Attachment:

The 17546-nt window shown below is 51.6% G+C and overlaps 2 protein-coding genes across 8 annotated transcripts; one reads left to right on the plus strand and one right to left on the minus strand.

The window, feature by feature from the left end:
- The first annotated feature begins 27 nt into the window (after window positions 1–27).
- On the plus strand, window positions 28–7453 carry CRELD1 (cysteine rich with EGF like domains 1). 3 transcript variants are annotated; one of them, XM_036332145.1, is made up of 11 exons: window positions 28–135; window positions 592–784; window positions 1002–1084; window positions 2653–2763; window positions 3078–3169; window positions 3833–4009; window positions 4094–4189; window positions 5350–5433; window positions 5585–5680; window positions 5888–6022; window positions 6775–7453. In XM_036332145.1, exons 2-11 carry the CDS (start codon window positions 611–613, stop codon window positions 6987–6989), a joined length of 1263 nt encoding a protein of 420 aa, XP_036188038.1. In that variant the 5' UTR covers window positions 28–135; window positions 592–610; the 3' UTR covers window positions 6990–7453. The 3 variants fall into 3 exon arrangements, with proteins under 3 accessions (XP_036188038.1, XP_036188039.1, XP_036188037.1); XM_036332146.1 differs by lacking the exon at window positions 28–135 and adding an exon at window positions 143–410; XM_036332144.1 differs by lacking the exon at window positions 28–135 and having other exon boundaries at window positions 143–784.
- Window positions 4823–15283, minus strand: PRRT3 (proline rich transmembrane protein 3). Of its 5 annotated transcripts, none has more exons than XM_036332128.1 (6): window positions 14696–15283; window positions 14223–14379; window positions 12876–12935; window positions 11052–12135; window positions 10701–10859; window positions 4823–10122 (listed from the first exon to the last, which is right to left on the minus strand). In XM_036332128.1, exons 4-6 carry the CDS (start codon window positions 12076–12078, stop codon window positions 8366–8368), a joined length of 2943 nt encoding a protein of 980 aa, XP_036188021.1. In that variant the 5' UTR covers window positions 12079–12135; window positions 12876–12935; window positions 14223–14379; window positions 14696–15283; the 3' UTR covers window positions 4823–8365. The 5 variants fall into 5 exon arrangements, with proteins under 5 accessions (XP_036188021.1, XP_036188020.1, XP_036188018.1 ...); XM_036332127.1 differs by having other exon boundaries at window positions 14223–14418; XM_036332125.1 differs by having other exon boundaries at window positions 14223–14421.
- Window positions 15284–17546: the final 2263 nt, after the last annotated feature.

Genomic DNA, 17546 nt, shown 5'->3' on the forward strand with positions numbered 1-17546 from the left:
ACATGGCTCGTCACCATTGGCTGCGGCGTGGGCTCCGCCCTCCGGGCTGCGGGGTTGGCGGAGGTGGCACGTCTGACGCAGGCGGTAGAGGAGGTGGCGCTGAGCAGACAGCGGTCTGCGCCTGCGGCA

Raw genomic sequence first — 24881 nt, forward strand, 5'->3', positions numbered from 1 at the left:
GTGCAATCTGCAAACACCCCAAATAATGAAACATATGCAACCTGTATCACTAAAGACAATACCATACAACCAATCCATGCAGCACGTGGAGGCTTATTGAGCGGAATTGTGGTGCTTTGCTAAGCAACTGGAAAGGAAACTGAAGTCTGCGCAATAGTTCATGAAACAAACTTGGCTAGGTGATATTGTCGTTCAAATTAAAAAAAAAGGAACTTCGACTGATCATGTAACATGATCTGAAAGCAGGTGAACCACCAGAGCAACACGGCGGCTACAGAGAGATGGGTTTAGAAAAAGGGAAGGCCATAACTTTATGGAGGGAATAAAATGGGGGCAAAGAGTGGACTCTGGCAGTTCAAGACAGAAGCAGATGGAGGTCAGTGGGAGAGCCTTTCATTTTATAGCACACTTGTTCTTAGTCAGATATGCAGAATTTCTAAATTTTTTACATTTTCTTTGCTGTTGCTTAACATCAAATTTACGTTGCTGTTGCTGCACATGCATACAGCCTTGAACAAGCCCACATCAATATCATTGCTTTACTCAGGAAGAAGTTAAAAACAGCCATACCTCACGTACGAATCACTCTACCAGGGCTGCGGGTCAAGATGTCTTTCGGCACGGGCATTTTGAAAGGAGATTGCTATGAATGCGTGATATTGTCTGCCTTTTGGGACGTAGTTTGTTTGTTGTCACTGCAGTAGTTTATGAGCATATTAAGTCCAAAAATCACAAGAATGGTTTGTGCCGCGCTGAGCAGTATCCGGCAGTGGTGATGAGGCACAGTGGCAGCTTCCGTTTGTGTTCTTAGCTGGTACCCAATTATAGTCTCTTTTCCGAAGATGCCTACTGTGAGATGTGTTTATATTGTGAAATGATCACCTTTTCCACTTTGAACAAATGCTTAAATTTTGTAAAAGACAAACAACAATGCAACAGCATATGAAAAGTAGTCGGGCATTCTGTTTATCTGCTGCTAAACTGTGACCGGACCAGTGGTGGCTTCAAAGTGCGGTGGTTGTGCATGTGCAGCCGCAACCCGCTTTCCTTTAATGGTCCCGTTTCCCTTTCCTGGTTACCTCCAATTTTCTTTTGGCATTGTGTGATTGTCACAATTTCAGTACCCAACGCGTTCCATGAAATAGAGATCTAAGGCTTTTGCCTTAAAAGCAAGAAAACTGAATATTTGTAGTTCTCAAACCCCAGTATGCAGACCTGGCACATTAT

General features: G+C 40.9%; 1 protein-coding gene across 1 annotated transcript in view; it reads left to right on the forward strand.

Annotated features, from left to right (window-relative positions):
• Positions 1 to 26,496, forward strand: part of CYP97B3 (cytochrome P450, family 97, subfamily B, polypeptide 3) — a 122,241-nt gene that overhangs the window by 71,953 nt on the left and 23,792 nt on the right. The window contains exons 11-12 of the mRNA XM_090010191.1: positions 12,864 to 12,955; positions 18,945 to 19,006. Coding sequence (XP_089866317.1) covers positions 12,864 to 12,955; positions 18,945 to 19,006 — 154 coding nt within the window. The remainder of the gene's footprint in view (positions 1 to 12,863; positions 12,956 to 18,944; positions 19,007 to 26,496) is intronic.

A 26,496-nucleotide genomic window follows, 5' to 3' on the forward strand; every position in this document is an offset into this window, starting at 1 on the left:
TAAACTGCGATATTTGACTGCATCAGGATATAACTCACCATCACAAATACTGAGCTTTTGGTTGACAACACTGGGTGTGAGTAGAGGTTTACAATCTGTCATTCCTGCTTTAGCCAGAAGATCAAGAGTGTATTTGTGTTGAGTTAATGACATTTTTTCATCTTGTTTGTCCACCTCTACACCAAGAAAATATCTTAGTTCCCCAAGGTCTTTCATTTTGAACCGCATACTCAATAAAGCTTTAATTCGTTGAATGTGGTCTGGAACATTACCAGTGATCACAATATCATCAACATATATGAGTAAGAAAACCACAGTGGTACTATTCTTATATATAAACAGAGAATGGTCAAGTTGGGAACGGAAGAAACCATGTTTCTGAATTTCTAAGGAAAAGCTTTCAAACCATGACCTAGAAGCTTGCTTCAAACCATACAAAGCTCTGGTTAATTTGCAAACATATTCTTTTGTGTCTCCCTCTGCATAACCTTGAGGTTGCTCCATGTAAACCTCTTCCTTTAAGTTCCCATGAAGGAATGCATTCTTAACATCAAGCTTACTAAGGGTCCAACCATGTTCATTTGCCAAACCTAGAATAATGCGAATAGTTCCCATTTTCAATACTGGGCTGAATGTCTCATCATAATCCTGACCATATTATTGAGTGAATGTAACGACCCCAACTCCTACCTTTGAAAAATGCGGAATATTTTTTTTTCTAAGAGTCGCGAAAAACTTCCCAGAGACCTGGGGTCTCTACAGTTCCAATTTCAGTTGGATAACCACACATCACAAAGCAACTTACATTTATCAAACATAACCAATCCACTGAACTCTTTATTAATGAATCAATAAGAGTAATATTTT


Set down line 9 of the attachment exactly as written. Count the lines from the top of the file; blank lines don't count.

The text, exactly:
Raw genomic sequence first — 24881 nt, forward strand, 5'->3', positions numbered from 1 at the left: